What is No-Scalpel Vasectomy

Effective Birth Control

Over 500,000 vasectomy procedures are done each year in the United States. Vasectomy is a simple, safe surgical procedure for permanent male birth control.The tube (called a “vas”) which leads from the testicle is cut and sealed in order to stop sperm from leaving. The procedure usually takes about 15 to 20 minutes on each side. Since the procedure simply blocks or interrupts the delivery of sperm it does not change hormonal function – leaving sexual drive, erection ability and potency unchanged.

The “No-Scalpel” Technique

The “No-Scalpel” technique is a technique to do the vasectomy through one single puncture instead of through 2 scalpel incisions on each side. This “no-scalpel” puncture is made into the front of the scrotal skin and requires no suturing or stitches. It represents a significant improvement over other vasectomy techniques because it is associated with less bleeding and infection. Since it is less traumatic it also shortens recovery time.

This procedure is done with the aid of a local anesthetic called “Xylocaine” (similar to “Novocain”) which is used to numb the vas and the skin of the scrotal sac, but is not injected into the testicle. It prevents you from feeling any pain during the procedure. The actual blocking of the vas which is done with the “No-Scalpel” technique is identical to the interruption made with other techniques. The “No-Scalpel” technique is simply a more elegant and less traumatic way for the surgeon to isolate the vas and proceed with its interruption.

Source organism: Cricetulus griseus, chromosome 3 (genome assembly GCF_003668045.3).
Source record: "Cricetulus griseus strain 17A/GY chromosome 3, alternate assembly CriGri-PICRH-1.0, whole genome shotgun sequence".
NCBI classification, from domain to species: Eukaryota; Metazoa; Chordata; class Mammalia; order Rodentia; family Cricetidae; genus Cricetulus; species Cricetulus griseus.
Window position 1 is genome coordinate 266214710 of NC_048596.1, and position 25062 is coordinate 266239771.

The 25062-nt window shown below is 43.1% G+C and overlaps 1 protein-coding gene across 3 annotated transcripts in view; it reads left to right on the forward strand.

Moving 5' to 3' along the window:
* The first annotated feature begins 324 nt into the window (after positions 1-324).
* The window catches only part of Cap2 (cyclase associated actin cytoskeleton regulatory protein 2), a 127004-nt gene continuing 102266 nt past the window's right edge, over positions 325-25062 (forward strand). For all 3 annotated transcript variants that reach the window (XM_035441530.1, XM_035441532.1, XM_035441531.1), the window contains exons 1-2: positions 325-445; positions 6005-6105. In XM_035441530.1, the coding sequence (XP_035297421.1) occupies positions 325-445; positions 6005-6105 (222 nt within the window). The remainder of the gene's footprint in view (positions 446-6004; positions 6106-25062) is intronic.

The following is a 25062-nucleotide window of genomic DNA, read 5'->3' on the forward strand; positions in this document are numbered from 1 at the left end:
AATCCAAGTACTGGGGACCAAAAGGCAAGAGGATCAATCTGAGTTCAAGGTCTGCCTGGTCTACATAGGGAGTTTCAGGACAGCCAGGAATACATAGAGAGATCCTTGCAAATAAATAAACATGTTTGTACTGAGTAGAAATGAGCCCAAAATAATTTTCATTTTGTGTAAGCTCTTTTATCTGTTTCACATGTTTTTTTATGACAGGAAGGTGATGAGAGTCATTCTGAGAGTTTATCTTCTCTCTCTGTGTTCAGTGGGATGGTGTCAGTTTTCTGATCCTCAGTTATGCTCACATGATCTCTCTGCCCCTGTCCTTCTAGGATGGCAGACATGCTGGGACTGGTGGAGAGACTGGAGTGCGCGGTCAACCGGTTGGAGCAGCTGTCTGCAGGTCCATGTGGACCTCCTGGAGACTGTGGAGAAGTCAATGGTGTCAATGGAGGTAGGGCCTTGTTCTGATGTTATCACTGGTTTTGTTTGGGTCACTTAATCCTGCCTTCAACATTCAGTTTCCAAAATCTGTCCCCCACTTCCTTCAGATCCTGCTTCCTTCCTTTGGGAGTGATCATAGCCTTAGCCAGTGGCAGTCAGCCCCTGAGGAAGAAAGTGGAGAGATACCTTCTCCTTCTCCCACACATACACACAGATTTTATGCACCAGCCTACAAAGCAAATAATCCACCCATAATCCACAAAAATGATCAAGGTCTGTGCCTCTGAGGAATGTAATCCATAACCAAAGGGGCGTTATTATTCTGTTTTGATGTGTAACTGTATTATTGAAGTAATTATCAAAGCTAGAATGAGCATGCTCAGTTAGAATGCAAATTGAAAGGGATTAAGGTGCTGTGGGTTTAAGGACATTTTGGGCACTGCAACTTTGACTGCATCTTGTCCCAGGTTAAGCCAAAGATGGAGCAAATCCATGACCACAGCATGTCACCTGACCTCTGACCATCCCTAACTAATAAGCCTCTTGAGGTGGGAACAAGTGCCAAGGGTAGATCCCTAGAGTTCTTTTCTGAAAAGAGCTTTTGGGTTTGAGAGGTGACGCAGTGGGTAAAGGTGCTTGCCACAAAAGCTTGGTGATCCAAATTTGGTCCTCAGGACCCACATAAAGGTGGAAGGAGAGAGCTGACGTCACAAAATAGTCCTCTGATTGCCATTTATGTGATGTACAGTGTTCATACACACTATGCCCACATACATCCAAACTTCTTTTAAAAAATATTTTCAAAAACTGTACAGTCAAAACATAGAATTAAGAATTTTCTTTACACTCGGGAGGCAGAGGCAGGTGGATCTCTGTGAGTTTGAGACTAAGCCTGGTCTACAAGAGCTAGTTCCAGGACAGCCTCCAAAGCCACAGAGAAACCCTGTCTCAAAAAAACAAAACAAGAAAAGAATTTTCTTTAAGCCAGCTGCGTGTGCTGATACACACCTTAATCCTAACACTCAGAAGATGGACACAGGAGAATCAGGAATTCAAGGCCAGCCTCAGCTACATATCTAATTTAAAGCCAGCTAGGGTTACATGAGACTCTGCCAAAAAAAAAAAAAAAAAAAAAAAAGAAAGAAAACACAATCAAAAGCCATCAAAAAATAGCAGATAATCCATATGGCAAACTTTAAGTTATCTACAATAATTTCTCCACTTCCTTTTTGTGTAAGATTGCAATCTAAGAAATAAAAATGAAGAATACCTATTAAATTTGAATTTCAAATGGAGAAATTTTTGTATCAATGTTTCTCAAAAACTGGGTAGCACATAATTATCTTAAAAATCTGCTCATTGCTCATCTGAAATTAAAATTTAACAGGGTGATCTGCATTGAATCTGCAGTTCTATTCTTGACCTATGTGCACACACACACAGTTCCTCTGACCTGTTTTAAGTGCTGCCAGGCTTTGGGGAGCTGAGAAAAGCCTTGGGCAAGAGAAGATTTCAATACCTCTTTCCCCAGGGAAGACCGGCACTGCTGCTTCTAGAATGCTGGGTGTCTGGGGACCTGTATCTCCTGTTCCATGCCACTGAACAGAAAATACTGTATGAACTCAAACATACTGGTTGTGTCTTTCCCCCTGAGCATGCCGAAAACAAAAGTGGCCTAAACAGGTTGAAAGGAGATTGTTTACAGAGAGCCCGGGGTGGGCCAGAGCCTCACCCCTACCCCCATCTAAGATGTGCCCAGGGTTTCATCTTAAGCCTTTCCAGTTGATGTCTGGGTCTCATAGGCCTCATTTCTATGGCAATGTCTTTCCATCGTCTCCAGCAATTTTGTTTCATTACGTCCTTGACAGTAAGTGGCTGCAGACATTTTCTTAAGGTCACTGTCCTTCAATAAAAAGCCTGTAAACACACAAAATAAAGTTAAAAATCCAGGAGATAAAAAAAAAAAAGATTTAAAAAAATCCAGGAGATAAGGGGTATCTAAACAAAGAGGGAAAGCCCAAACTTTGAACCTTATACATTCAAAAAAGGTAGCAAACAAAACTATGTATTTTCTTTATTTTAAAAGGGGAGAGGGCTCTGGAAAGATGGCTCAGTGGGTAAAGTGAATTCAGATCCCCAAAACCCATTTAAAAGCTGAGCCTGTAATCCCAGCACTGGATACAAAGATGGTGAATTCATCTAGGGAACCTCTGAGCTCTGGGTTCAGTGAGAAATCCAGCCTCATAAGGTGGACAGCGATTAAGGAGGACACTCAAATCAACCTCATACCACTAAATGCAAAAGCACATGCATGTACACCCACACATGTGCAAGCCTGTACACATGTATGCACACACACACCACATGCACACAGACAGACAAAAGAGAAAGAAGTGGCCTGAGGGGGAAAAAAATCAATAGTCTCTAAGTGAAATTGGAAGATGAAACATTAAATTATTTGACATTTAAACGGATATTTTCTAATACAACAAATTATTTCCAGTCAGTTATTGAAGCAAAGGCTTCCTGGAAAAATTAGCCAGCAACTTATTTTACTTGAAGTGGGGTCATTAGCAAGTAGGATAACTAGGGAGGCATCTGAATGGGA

Risks, Complications, Important Information

As with any surgical procedure, the primary risks of vasectomy are infection and bleeding. These risks are generally low for this procedure. It is also important that each patient understand that vasectomy is essentially an irreversible procedure, in other words, it is permanent. While vasectomy can be reversed surgically at times, its successful reversal cannot be guaranteed. Also important is the fact that the vas deferens can grow back together. This is called recanalization and occurs rarely – less than 1/2 to 1 percent (0.5%-1%) of the time.

The Effects of Vasectomy

A vasectomy leaves the patient unchanged except for the fact that the sperm cord (vas) is blocked. The testes still produce sperm, but they die and are absorbed by the body. The level of male hormone remains the same and all sexual characteristics remain the same. Ability to have an erection is also entirely unchanged.

Timing of Vasectomy

Following your procedure, it is important that you remain off your feet as much as possible for 24 to 48 hours. This is important in order to minimize the chance of post-surgical swelling and pain. You should have someone else drive you home. You may shower at your leisure. Desk work or light duty work may be resumed after 48 hours. Sexual activity may be resumed in approximately 4 to 5 days. (Though at this time you are not yet sterile and safe from pregnancy.)
Your doctor will ask you to bring in a semen specimen approximately 6 weeks after your vasectomy. This must be checked in order to be assured that the vasectomy made you sterile.

More about the No-Scalpel Technique

The “No-Scalpel” technique is a technique that was first done in China in 1974. Over recent years it has become more and more popular in the United States. The vasectomy done is essentially the same as vasectomies done for many many years. Its primary difference is that the vas deferens is identified, isolated and grasped by the surgeon in a less traumatic manner. This results in less pain and bleeding. No sutures are needed so there are fewer postoperative complications. As time continues more and more physicians are using the technique.Adapted from GU Logic Inc.